How fitting the crew of NASA's final space shuttle mission will end almost 42 years to the day men set foot on the moon. On July 20, 1969 Neil Armstrong and Buzz Aldrin were the first humans to visit earth's closest neighbor in space.
I'm fortunate to be able to recall that July evening in 1969 when the world held its breath as the Eagle landed on that airless world. Although Neil Armstrong and Buzz Armstrong planted the American flag on the lunar surface, I give credit to the Russians for making the "one small step for man" possible. The space race was nip and tuck for years, starting with Sputnik in 1957 and then Yuri Gagarin's orbital flight shortly afterwards. Would any America president have dared suggest voyaging to the moon if the Russians hadn't taken the first step?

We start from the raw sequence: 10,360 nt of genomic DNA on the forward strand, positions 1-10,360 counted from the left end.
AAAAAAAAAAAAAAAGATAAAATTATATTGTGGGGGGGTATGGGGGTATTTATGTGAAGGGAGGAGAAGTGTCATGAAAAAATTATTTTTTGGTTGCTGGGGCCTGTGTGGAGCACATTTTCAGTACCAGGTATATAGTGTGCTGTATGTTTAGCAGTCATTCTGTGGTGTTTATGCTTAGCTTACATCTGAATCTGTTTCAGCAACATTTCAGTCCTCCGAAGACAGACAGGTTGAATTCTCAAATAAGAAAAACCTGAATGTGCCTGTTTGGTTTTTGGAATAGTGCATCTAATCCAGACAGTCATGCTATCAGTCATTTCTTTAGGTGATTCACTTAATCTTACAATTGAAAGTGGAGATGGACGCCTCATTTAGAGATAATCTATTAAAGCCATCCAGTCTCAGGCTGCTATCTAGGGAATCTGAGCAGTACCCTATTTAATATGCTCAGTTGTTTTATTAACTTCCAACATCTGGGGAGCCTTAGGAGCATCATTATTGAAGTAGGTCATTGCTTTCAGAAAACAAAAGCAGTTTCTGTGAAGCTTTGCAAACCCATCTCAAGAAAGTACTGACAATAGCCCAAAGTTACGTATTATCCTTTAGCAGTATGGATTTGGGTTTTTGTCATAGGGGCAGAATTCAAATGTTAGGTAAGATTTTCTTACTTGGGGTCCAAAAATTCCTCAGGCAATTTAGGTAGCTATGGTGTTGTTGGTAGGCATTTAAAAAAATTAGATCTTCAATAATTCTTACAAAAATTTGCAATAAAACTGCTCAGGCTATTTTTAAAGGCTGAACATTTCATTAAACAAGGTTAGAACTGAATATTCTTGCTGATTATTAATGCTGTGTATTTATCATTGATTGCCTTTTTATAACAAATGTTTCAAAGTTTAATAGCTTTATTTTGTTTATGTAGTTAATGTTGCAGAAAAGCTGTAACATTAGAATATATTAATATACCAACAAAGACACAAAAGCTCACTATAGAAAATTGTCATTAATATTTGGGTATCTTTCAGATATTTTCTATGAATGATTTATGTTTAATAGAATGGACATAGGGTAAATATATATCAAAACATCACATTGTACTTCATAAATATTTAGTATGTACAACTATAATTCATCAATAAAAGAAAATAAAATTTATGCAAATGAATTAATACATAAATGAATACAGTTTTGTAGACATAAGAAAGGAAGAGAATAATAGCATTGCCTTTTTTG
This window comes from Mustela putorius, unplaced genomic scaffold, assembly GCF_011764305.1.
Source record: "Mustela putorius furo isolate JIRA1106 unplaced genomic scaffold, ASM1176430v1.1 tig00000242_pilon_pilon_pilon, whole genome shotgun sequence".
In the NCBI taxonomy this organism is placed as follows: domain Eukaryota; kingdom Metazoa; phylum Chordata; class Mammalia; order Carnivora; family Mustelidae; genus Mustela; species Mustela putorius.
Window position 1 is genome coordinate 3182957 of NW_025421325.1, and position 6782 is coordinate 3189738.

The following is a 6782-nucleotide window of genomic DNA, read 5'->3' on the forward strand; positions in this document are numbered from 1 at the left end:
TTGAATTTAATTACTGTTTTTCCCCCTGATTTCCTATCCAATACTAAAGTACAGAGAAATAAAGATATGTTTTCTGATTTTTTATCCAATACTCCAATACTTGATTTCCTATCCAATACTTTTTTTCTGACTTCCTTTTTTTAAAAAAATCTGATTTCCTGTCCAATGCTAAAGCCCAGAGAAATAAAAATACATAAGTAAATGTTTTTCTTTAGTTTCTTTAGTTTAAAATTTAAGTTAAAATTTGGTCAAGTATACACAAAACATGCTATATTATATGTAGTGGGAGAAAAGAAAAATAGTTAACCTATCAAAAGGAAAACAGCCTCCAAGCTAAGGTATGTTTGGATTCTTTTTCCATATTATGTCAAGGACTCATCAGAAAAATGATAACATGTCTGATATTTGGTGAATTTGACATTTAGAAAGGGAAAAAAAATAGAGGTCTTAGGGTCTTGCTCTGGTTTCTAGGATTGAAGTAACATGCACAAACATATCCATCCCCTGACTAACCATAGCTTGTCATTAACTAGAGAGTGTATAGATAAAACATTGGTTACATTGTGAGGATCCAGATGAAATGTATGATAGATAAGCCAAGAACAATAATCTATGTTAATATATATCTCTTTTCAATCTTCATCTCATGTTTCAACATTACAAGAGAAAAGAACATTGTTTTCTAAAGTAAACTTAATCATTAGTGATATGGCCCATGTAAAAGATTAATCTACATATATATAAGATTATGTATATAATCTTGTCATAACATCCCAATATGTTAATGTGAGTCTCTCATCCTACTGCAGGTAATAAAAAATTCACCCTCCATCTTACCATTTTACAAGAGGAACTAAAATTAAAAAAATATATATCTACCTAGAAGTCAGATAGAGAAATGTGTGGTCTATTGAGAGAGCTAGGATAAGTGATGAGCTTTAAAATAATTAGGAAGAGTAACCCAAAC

If you look at the timetables of history, manned space flight has been short, yet it has seemed long, full of danger, insurmountable scientific problems and huge financial outlays. I'm proud to have been alive through it all. It's hard to remember back when our moon was terra incognita. Now it's been mapped, probed, imaged and examined.
If the weather's good and I can see the moon on the anniversary of that first landing lunar landing, I'll drink a toast to the all the great folk who got us there. Then I'll drink another to the crew of space shuttle Atlantis as they say goodbye to the International Space Station. What a voyage this been!
Roz Heid, Baltimore